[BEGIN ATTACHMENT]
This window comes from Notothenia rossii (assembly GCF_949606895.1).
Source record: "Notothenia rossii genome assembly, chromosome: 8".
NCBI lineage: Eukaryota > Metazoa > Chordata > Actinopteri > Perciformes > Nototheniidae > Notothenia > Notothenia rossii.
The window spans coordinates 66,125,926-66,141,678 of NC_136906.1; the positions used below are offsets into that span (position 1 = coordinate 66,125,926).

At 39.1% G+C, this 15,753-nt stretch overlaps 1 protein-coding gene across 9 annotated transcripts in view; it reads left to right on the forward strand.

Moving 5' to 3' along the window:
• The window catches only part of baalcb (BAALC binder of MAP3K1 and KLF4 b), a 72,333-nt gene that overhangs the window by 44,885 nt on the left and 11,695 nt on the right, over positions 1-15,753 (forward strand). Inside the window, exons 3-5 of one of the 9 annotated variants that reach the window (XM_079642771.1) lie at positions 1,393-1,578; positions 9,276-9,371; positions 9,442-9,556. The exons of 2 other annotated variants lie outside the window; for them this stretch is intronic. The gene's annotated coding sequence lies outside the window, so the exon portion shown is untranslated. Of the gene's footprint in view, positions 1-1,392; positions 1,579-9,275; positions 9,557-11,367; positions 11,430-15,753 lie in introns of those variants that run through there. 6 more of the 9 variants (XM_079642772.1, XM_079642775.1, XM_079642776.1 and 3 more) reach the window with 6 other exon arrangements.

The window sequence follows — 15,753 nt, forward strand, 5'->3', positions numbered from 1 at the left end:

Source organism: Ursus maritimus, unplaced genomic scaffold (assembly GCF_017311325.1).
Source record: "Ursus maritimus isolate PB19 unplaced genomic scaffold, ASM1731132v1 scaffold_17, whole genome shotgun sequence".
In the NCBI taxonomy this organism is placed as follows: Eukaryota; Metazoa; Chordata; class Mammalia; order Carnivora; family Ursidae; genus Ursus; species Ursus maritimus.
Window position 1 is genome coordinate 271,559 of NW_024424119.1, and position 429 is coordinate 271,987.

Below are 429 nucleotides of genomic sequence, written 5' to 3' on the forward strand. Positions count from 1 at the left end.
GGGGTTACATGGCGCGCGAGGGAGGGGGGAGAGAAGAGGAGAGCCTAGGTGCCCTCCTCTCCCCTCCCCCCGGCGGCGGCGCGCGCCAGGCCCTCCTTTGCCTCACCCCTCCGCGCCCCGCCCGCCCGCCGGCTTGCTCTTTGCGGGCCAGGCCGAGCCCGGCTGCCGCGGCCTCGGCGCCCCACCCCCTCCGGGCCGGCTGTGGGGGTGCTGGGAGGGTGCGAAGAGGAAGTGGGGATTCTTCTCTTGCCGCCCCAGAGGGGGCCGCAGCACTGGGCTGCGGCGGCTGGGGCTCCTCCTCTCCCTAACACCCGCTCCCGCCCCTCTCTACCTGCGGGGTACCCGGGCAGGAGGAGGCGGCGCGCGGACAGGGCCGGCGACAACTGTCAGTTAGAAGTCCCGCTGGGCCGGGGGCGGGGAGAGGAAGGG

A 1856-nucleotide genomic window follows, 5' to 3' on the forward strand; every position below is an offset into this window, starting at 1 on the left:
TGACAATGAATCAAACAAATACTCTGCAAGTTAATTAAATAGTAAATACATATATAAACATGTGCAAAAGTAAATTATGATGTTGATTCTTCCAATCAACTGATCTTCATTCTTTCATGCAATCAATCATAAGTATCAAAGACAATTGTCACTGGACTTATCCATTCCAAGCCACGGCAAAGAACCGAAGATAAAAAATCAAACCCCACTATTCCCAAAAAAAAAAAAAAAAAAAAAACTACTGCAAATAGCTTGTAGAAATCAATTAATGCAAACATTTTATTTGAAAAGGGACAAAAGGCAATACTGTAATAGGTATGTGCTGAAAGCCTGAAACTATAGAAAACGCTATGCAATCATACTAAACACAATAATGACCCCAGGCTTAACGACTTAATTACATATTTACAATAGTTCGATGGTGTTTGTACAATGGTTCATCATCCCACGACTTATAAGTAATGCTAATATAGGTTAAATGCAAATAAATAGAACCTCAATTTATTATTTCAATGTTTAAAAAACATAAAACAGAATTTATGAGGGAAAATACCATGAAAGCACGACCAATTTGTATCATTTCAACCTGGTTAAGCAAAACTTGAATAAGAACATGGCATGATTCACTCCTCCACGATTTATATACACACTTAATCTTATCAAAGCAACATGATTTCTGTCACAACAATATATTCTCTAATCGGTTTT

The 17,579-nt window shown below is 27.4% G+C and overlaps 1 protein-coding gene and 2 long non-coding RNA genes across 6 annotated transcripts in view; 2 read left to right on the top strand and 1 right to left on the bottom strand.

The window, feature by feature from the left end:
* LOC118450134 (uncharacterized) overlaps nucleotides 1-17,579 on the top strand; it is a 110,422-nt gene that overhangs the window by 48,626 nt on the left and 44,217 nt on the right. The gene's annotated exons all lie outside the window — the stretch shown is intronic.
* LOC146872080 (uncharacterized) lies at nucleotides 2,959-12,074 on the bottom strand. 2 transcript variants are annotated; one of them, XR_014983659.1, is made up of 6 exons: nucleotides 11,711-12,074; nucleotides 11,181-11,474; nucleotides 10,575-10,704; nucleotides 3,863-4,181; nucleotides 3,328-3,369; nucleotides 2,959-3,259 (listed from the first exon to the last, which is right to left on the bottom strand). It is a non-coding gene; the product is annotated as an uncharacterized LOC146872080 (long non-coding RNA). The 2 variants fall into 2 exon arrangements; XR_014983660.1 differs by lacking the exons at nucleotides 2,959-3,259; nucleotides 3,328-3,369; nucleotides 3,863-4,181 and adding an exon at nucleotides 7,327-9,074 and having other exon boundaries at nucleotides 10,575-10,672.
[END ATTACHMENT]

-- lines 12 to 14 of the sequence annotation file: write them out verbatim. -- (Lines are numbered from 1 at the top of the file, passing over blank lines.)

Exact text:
Window position 1 is genome coordinate 271,559 of NW_024424119.1, and position 429 is coordinate 271,987.

Below are 429 nucleotides of genomic sequence, written 5' to 3' on the forward strand. Positions count from 1 at the left end.
GGGGTTACATGGCGCGCGAGGGAGGGGGGAGAGAAGAGGAGAGCCTAGGTGCCCTCCTCTCCCCTCCCCCCGGCGGCGGCGCGCGCCAGGCCCTCCTTTGCCTCACCCCTCCGCGCCCCGCCCGCCCGCCGGCTTGCTCTTTGCGGGCCAGGCCGAGCCCGGCTGCCGCGGCCTCGGCGCCCCACCCCCTCCGGGCCGGCTGTGGGGGTGCTGGGAGGGTGCGAAGAGGAAGTGGGGATTCTTCTCTTGCCGCCCCAGAGGGGGCCGCAGCACTGGGCTGCGGCGGCTGGGGCTCCTCCTCTCCCTAACACCCGCTCCCGCCCCTCTCTACCTGCGGGGTACCCGGGCAGGAGGAGGCGGCGCGCGGACAGGGCCGGCGACAACTGTCAGTTAGAAGTCCCGCTGGGCCGGGGGCGGGGAGAGGAAGGG